Birmanie – jail pour le pasteur canadien qui prêchait malgré le …

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RANGOUN | Un pasteur canadien qui prêchait que l’amour de Dieu protégeait les chrétiens du coronavirus a été condamné jeudi à trois mois de prison en Birmanie après avoir été contaminé avec des dizaines de fidèles pendant une cérémonie religieuse pourtant interdite. 

La Birmanie est pour l’heure demeurée relativement épargnée par l’épidémie. Elle recense officiellement 357 cas et six morts, mais beaucoup s’accordent à considérer que la maladie est en réalité beaucoup plus répandue.

About Birmanie
Myanmar (English pronunciation below; Burmese: မြန်မာ, [mjəmà]) or Burma (see §Etymology), officially the Republic of the Union of Myanmar, is a country in Southeast Asia. Myanmar is bordered by Bangladesh and India to its northwest, China to its northeast, Laos and Thailand to its east and southeast, and the Andaman Sea and the Bay of Bengal to its south and southwest. With a size of 676,578 square kilometres (261,228 square miles), Myanmar is the largest of the Mainland Southeast Asian states by area. As of 2017, the population is about 54 million. Its capital city is Naypyidaw, and its largest city is Yangon (Rangoon). Myanmar has been a member of the Association of Southeast Asian Nations (ASEAN) since 1997.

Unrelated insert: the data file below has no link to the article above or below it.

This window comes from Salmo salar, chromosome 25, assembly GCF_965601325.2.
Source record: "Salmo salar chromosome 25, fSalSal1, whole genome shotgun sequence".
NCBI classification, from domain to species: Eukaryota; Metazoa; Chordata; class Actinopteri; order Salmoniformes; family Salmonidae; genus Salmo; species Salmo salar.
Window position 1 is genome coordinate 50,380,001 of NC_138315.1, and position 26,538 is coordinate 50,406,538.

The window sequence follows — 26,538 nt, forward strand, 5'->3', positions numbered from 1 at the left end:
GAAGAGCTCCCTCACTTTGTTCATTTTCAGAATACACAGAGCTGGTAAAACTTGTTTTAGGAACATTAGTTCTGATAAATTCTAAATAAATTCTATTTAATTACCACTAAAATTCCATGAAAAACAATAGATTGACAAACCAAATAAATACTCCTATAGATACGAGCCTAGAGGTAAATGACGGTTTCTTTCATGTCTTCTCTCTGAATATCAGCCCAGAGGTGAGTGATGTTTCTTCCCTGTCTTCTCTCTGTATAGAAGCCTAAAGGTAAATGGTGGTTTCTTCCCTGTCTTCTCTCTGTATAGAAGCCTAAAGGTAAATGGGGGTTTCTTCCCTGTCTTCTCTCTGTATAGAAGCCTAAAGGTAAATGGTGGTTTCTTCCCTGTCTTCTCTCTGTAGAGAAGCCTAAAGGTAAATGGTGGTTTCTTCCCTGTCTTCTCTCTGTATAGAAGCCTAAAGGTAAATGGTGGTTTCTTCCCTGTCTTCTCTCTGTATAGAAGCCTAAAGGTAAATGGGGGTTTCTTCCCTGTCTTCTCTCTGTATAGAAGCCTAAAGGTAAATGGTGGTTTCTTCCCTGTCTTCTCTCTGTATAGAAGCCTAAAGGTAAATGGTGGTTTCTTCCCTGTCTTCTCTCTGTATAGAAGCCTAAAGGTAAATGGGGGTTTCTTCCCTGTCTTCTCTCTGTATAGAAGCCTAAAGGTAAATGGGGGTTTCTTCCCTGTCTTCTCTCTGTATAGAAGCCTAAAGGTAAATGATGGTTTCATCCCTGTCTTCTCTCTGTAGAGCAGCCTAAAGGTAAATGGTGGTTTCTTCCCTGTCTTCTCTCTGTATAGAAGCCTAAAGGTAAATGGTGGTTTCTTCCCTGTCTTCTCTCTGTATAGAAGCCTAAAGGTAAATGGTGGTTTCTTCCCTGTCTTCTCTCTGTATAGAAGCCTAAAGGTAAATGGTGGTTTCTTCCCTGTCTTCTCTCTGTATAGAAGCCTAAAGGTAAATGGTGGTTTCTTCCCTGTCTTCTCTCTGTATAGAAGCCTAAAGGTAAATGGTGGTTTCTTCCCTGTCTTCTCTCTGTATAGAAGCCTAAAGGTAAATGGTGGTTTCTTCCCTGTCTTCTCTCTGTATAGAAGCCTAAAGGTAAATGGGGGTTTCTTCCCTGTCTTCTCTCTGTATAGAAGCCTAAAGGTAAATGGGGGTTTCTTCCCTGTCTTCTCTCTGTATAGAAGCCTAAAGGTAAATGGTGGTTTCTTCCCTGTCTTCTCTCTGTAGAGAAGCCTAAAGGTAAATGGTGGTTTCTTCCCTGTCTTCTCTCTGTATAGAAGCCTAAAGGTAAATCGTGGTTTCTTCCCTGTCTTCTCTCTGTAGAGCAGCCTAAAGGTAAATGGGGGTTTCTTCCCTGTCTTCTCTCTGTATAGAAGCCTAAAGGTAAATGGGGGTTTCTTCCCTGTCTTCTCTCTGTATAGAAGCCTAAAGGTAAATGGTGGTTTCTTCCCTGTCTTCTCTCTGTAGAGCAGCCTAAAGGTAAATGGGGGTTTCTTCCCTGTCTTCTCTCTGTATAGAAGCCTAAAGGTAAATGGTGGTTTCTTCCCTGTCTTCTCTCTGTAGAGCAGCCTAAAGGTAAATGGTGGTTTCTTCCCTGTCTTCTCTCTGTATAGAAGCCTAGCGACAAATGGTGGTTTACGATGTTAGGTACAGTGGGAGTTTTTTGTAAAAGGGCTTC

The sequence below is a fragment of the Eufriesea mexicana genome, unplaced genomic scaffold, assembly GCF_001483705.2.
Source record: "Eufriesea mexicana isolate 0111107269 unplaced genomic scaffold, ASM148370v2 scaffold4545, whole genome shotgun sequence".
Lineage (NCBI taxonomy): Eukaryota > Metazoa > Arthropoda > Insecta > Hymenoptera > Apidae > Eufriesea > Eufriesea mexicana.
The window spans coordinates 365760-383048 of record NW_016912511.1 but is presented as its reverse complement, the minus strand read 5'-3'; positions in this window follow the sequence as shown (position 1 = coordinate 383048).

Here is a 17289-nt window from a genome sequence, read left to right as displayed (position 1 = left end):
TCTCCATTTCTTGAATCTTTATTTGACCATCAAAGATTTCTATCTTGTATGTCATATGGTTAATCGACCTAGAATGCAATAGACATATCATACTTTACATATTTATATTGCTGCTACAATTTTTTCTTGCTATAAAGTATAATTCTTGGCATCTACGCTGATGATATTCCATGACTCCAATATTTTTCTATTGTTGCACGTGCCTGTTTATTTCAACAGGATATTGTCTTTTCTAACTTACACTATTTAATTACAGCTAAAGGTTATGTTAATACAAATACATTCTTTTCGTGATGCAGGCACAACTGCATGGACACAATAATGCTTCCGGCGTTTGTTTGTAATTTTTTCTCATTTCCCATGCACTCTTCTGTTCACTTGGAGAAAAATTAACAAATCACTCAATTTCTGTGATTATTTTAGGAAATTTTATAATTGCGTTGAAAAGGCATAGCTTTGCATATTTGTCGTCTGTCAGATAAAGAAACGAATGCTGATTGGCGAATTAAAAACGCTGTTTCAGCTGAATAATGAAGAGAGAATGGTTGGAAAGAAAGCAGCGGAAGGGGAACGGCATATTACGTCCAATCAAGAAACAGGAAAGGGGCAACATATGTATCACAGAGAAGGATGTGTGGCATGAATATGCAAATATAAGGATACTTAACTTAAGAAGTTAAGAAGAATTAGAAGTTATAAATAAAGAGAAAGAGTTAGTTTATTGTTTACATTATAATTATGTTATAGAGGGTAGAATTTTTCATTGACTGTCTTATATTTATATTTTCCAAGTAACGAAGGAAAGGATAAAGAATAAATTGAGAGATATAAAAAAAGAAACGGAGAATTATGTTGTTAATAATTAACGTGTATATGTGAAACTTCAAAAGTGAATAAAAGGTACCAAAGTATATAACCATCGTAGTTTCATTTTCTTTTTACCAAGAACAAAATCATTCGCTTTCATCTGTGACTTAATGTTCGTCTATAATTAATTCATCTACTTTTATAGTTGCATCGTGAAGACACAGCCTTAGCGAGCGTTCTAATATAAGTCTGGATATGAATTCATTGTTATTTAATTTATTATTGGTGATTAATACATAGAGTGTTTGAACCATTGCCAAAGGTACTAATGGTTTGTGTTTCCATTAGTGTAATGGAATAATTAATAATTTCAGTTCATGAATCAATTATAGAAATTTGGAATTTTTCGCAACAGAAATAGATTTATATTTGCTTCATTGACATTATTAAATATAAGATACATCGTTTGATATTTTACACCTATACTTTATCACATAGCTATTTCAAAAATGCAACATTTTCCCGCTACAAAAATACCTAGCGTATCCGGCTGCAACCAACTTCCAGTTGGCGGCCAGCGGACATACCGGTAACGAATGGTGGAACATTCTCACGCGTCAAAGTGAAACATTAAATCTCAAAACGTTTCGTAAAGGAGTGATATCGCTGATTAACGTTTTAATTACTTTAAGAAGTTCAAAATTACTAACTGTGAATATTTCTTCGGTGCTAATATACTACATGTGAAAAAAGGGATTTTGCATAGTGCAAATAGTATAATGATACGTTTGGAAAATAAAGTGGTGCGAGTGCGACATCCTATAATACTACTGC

Early civilisations in Myanmar included the Tibeto-Burman-speaking Pyu city-states in Upper Burma and the Mon kingdoms in Lower Burma. In the 9th century, the Bamar people entered the upper Irrawaddy valley and, following the establishment of the Pagan Kingdom in the 1050s, the Burmese language, culture and Theravada Buddhism slowly became dominant in the country. The Pagan Kingdom fell due to the Mongol invasions and several warring states emerged. In the 16th century, reunified by the Taungoo dynasty, the country was for a brief period the largest empire in the history of Mainland Southeast Asia. The early 19th-century Konbaung dynasty ruled over an area that included modern Myanmar and briefly controlled Manipur and Assam as well. The British East India Company seized control of the administration of Myanmar after three Anglo-Burmese Wars in the 19th century and the country became a British colony. Myanmar was granted independence in 1948, as a democratic nation. Following a coup d’état in 1962, it became a military dictatorship under the Burma Socialist Programme Party.